We document a diverse freshwater mussel community (20 species) in Lower Lake, an impounded, regulated portion of the Little Tallahatchie River below Sardis Dam in Panola County, MS. Lower Lake represents one of the few areas of stable large stream habitat in the region. The diverse mussel community present in this highly modified habitat suggests that a large component of the regional mussel fauna is relatively resilient and adaptable and is limited primarily by the absence of stable river reaches. Management actions that increase stream stability are likely to result in expansion of the mussel fauna and restoration of a valuable component of ecosystem function.

55 Haag, Wendell R.; Warren, Melvin L., Jr. 2006. Seasonal feeding specialization on snails by river darters (Percina shumardi) with a review of snail feeding by other darter species. Copeia. 4: 604- 612.

We report food habits of river darters (Percina shumardi) in Brushy Creek and the Sipsey Fork, Black Warrior River, AL. River darters preyed heavily on pleurocerid snails in both streams. Snail feeding was highest in October when snails represented nearly 100 percent of darter food items. Snail feeding declined through the spring, but increased to high levels in July when hatchling snails composed about 80 percent of darter food items. Non-snail food items were dominated by insect larvae, most commonly eaten during periods of low snail feeding or feeding on hatchling snails. Few other fish species prey heavily on riverine snails. Percina shumardi and P. tanasi represent two of the few native fishes that exploit the abundant and diverse pleurocerid snail fauna of Eastern North America.

56 Hawkins, Tracy S. 2006. A forest transect of Pine Mountain, Kentucky: Changes since E. Lucy Braun and chestnut blight. Journal of Kentucky Academy of Sciences. 67(2): 73-80.

Forest composition and structure were determined for Hi Lewis Pine Barrens State Nature Preserve, a 68-ha tract on the south slope of Pine Mountain, Harlan County, Kentucky. Four forest types were identified: Liriodendron-Acer, Quercus-Tsuga, mixed Quercus, and Pinus-Quercus. Percent canopy compositions were compared with those reported by Dr. E. Lucy Braun prior to the peak of chestnut blight. Chestnut remains an important component in the subcanopy and is present in the groundcover in three types. Except for its absence, species composition of Braun's forest types has remained relatively unchanged during the past 70 years; however, loss of chestnut initiated changes in the relative importance of these species, resulting in varying degrees of transition to post-blight forest types.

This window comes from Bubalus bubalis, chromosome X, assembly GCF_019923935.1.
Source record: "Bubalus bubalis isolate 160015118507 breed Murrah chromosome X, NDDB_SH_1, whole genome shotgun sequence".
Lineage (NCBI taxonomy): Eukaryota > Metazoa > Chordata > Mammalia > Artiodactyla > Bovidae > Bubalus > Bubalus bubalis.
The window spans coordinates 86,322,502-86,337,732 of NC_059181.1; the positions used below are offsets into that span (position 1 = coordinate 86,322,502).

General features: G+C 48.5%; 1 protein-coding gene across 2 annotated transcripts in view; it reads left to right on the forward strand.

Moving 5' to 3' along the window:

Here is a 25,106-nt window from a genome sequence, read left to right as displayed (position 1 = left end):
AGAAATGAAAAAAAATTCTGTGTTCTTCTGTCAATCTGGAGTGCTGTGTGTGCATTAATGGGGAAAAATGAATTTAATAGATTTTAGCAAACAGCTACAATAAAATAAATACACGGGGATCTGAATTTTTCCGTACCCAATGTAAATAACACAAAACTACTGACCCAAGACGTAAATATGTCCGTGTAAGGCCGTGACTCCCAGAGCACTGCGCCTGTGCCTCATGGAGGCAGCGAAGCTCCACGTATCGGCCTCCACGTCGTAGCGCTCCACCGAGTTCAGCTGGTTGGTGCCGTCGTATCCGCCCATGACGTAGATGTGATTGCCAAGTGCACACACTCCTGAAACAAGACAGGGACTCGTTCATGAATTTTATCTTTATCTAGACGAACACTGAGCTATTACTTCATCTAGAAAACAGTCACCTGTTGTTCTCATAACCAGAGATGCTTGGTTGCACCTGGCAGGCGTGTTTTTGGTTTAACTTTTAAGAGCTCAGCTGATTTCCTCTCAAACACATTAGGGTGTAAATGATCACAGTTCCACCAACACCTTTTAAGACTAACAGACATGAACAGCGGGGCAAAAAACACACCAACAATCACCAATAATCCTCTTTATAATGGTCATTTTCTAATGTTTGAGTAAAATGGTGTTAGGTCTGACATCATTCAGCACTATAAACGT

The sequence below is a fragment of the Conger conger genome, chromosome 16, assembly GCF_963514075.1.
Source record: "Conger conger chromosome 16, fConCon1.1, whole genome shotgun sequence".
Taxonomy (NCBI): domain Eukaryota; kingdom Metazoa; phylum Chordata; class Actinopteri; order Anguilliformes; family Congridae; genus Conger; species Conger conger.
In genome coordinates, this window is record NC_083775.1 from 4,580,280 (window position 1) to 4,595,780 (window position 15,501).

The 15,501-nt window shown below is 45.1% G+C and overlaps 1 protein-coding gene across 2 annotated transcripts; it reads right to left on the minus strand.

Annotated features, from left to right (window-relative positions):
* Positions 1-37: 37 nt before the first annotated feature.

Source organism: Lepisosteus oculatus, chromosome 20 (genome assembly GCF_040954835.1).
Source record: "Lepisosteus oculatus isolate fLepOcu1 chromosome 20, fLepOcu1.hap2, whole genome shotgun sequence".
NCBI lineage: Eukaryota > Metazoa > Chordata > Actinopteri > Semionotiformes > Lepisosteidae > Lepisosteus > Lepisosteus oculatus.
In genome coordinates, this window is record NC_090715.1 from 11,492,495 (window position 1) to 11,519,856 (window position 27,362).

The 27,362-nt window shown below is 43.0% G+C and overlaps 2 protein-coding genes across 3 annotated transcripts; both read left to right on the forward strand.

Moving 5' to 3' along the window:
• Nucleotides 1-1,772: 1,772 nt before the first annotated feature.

57 Lockhart, Brian Roy; Weih, Robert C., Jr.; Smith, Keith M. 2005. Crown radius and diameter at breast height relationships for six bottomland hardwood species. Journal of Arkansas Academy of Sciences. 59: 110-115.

The relationship between a tree's crown radius and diameter at breast height (d.b.h.) has a variety of uses, including stocking relationships and tree volume estimations. Estimating d.b.h. from mean crown radius (MCR) is of interest to managers because MCR can be estimated from digital imagery using remote sensing techniques. D.B.H. is a common tree dimensional characteristic that is used to quantify tree and stand structure. This research presents MCR/d.b.h. and d.b.h./ MCR relationships for boxelder, sweet pecan, sugarberry, green ash, Nuttall oak, and American elm. The linear model, y=a + b * x, provided the best model fit with adjusted r2 values of 0.567 to 0.855.

58 Moorman, Christopher E.; Bowen, Liessa T.; Kilgo, John C. [and others]. 2007. Seasonal diets of insectivorous birds using canopy gaps in a bottomland forest. Journal of Field Ornithology. 78(1): 11-20.

Little is known about how insectivorous bird diets are influenced by arthropod availability in timber harvest openings, and less about how diets vary seasonally. We assessed bird diet composition from spring through fall in relation to arthropod availability in mature forest and in small timber harvest openings. Birds primarily consumed arthropods of eight orders, with no apparent seasonal shifts among orders. The more heavily used orders were slightly more abundant in mature forest than in harvest openings, yet birds were more abundant in openings. Thus, birds did not simply use areas with the greatest food abundance. They were likely attracted to the openings by the protective cover provided by dense understory vegetation.

59 National Agroforestry Center. 2007. Buffer$—An economic analysis tool [CD-ROM]. Gen. Tech. Rep. SRSe100. Asheville, NC: U.S. Department of Agriculture, Forest Service, Southern Research Station.

Buffer$ is an economic spreadsheet tool for analyzing the cost-benefits of conservation buffers by resource professionals. Conservation buffers are linear strips of vegetation managed for multiple landowner and societal objectives. The Microsoft® Excel™-based product can calculate potential income derived from a buffer, including income from cost-share/incentive programs, agroforestry specialty products, leases, and other enterprise sources. The program can compare a proposed buffer income stream to that of various cropping alternatives. The tool can also be used to evaluate the economic impacts of removing an existing buffer.